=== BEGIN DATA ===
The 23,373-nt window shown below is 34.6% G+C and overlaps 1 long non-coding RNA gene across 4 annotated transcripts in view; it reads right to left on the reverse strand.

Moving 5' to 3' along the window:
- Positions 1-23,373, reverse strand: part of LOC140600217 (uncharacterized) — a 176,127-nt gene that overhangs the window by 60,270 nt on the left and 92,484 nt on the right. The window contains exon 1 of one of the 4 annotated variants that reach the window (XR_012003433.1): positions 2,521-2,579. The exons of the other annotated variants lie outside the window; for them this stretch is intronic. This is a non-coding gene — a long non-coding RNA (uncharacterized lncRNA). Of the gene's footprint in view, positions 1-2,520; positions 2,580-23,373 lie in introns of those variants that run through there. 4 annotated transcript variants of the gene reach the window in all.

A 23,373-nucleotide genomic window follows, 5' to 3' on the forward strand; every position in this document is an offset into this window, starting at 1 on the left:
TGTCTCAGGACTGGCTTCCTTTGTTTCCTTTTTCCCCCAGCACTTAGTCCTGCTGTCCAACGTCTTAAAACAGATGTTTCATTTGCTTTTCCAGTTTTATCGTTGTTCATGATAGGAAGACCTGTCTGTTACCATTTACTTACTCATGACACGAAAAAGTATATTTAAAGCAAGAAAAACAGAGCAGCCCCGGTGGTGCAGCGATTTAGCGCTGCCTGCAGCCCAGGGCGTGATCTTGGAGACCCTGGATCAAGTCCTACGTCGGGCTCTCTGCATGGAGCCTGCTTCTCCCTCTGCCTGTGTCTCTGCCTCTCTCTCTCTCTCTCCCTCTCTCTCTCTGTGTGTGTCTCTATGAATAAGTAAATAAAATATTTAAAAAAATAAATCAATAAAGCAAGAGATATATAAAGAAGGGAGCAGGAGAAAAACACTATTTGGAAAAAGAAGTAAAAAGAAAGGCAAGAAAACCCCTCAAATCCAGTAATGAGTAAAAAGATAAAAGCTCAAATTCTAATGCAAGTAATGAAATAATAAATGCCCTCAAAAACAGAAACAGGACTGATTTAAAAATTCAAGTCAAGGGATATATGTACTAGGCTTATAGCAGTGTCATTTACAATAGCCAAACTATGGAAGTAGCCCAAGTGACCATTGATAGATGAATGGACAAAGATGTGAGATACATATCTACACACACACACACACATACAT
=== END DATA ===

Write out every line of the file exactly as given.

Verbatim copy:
The 23,373-nt window shown below is 34.6% G+C and overlaps 1 long non-coding RNA gene across 4 annotated transcripts in view; it reads right to left on the reverse strand.

Moving 5' to 3' along the window:
- Positions 1-23,373, reverse strand: part of LOC140600217 (uncharacterized) — a 176,127-nt gene that overhangs the window by 60,270 nt on the left and 92,484 nt on the right. The window contains exon 1 of one of the 4 annotated variants that reach the window (XR_012003433.1): positions 2,521-2,579. The exons of the other annotated variants lie outside the window; for them this stretch is intronic. This is a non-coding gene — a long non-coding RNA (uncharacterized lncRNA). Of the gene's footprint in view, positions 1-2,520; positions 2,580-23,373 lie in introns of those variants that run through there. 4 annotated transcript variants of the gene reach the window in all.

A 23,373-nucleotide genomic window follows, 5' to 3' on the forward strand; every position in this document is an offset into this window, starting at 1 on the left:
TGTCTCAGGACTGGCTTCCTTTGTTTCCTTTTTCCCCCAGCACTTAGTCCTGCTGTCCAACGTCTTAAAACAGATGTTTCATTTGCTTTTCCAGTTTTATCGTTGTTCATGATAGGAAGACCTGTCTGTTACCATTTACTTACTCATGACACGAAAAAGTATATTTAAAGCAAGAAAAACAGAGCAGCCCCGGTGGTGCAGCGATTTAGCGCTGCCTGCAGCCCAGGGCGTGATCTTGGAGACCCTGGATCAAGTCCTACGTCGGGCTCTCTGCATGGAGCCTGCTTCTCCCTCTGCCTGTGTCTCTGCCTCTCTCTCTCTCTCTCCCTCTCTCTCTCTGTGTGTGTCTCTATGAATAAGTAAATAAAATATTTAAAAAAATAAATCAATAAAGCAAGAGATATATAAAGAAGGGAGCAGGAGAAAAACACTATTTGGAAAAAGAAGTAAAAAGAAAGGCAAGAAAACCCCTCAAATCCAGTAATGAGTAAAAAGATAAAAGCTCAAATTCTAATGCAAGTAATGAAATAATAAATGCCCTCAAAAACAGAAACAGGACTGATTTAAAAATTCAAGTCAAGGGATATATGTACTAGGCTTATAGCAGTGTCATTTACAATAGCCAAACTATGGAAGTAGCCCAAGTGACCATTGATAGATGAATGGACAAAGATGTGAGATACATATCTACACACACACACACACATACAT